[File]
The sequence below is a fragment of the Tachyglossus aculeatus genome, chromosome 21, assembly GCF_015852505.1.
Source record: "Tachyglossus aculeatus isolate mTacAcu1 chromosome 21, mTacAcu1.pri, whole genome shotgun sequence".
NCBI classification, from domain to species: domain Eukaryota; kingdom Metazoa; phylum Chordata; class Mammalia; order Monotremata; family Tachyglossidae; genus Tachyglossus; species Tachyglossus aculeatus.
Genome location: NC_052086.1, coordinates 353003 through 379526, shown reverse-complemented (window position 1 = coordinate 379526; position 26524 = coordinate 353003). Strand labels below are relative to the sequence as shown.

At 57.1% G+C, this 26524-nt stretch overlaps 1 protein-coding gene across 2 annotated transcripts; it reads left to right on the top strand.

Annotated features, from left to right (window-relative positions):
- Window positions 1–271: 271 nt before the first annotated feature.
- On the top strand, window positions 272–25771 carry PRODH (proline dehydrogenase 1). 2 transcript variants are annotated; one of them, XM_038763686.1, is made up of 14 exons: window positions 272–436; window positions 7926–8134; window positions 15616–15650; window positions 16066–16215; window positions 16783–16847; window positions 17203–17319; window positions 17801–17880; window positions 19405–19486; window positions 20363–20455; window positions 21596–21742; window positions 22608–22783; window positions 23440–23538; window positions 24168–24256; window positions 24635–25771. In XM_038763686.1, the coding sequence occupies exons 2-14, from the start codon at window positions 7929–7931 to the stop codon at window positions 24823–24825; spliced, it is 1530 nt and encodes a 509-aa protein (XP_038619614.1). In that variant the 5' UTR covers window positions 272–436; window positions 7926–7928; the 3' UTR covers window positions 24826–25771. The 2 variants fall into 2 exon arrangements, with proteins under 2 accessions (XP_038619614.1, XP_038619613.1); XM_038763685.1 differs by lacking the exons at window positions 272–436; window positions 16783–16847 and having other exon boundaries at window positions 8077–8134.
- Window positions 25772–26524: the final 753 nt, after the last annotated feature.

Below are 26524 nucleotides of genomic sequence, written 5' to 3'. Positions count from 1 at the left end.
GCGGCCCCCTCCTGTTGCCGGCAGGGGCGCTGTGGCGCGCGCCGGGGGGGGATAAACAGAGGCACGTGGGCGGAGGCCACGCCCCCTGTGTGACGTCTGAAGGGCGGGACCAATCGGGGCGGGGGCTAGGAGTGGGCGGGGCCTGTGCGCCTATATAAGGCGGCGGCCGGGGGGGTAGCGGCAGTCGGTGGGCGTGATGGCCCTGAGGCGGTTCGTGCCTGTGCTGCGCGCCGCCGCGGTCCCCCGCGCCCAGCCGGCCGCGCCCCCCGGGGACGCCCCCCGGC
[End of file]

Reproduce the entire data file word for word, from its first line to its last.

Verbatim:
The sequence below is a fragment of the Tachyglossus aculeatus genome, chromosome 21, assembly GCF_015852505.1.
Source record: "Tachyglossus aculeatus isolate mTacAcu1 chromosome 21, mTacAcu1.pri, whole genome shotgun sequence".
NCBI classification, from domain to species: domain Eukaryota; kingdom Metazoa; phylum Chordata; class Mammalia; order Monotremata; family Tachyglossidae; genus Tachyglossus; species Tachyglossus aculeatus.
Genome location: NC_052086.1, coordinates 353003 through 379526, shown reverse-complemented (window position 1 = coordinate 379526; position 26524 = coordinate 353003). Strand labels below are relative to the sequence as shown.

At 57.1% G+C, this 26524-nt stretch overlaps 1 protein-coding gene across 2 annotated transcripts; it reads left to right on the top strand.

Annotated features, from left to right (window-relative positions):
- Window positions 1–271: 271 nt before the first annotated feature.
- On the top strand, window positions 272–25771 carry PRODH (proline dehydrogenase 1). 2 transcript variants are annotated; one of them, XM_038763686.1, is made up of 14 exons: window positions 272–436; window positions 7926–8134; window positions 15616–15650; window positions 16066–16215; window positions 16783–16847; window positions 17203–17319; window positions 17801–17880; window positions 19405–19486; window positions 20363–20455; window positions 21596–21742; window positions 22608–22783; window positions 23440–23538; window positions 24168–24256; window positions 24635–25771. In XM_038763686.1, the coding sequence occupies exons 2-14, from the start codon at window positions 7929–7931 to the stop codon at window positions 24823–24825; spliced, it is 1530 nt and encodes a 509-aa protein (XP_038619614.1). In that variant the 5' UTR covers window positions 272–436; window positions 7926–7928; the 3' UTR covers window positions 24826–25771. The 2 variants fall into 2 exon arrangements, with proteins under 2 accessions (XP_038619614.1, XP_038619613.1); XM_038763685.1 differs by lacking the exons at window positions 272–436; window positions 16783–16847 and having other exon boundaries at window positions 8077–8134.
- Window positions 25772–26524: the final 753 nt, after the last annotated feature.

Below are 26524 nucleotides of genomic sequence, written 5' to 3'. Positions count from 1 at the left end.
GCGGCCCCCTCCTGTTGCCGGCAGGGGCGCTGTGGCGCGCGCCGGGGGGGGATAAACAGAGGCACGTGGGCGGAGGCCACGCCCCCTGTGTGACGTCTGAAGGGCGGGACCAATCGGGGCGGGGGCTAGGAGTGGGCGGGGCCTGTGCGCCTATATAAGGCGGCGGCCGGGGGGGTAGCGGCAGTCGGTGGGCGTGATGGCCCTGAGGCGGTTCGTGCCTGTGCTGCGCGCCGCCGCGGTCCCCCGCGCCCAGCCGGCCGCGCCCCCCGGGGACGCCCCCCGGC